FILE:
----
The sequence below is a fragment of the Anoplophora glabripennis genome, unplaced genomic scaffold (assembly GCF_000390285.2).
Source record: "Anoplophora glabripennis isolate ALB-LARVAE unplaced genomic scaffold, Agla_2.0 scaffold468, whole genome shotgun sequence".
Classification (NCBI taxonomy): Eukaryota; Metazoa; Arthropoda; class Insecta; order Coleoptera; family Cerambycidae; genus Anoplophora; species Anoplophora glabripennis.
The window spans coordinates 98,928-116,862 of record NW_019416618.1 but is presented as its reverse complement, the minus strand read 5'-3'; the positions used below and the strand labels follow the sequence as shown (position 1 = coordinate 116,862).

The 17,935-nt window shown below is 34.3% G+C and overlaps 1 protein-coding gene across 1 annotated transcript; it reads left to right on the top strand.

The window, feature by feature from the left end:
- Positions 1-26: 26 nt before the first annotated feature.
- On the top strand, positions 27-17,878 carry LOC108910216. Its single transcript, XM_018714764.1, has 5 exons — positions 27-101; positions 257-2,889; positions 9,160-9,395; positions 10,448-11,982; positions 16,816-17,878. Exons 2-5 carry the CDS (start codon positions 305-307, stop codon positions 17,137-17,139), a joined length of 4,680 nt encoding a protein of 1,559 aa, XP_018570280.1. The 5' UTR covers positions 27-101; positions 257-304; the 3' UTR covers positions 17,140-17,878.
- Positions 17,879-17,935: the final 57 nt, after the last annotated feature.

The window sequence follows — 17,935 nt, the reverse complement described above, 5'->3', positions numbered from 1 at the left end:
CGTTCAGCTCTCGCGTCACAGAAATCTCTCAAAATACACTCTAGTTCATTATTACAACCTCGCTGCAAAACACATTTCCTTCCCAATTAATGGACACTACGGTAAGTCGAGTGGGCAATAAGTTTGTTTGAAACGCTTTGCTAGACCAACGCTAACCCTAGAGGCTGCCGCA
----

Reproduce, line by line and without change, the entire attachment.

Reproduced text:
The sequence below is a fragment of the Anoplophora glabripennis genome, unplaced genomic scaffold (assembly GCF_000390285.2).
Source record: "Anoplophora glabripennis isolate ALB-LARVAE unplaced genomic scaffold, Agla_2.0 scaffold468, whole genome shotgun sequence".
Classification (NCBI taxonomy): Eukaryota; Metazoa; Arthropoda; class Insecta; order Coleoptera; family Cerambycidae; genus Anoplophora; species Anoplophora glabripennis.
The window spans coordinates 98,928-116,862 of record NW_019416618.1 but is presented as its reverse complement, the minus strand read 5'-3'; the positions used below and the strand labels follow the sequence as shown (position 1 = coordinate 116,862).

The 17,935-nt window shown below is 34.3% G+C and overlaps 1 protein-coding gene across 1 annotated transcript; it reads left to right on the top strand.

The window, feature by feature from the left end:
- Positions 1-26: 26 nt before the first annotated feature.
- On the top strand, positions 27-17,878 carry LOC108910216. Its single transcript, XM_018714764.1, has 5 exons — positions 27-101; positions 257-2,889; positions 9,160-9,395; positions 10,448-11,982; positions 16,816-17,878. Exons 2-5 carry the CDS (start codon positions 305-307, stop codon positions 17,137-17,139), a joined length of 4,680 nt encoding a protein of 1,559 aa, XP_018570280.1. The 5' UTR covers positions 27-101; positions 257-304; the 3' UTR covers positions 17,140-17,878.
- Positions 17,879-17,935: the final 57 nt, after the last annotated feature.

The window sequence follows — 17,935 nt, the reverse complement described above, 5'->3', positions numbered from 1 at the left end:
CGTTCAGCTCTCGCGTCACAGAAATCTCTCAAAATACACTCTAGTTCATTATTACAACCTCGCTGCAAAACACATTTCCTTCCCAATTAATGGACACTACGGTAAGTCGAGTGGGCAATAAGTTTGTTTGAAACGCTTTGCTAGACCAACGCTAACCCTAGAGGCTGCCGCA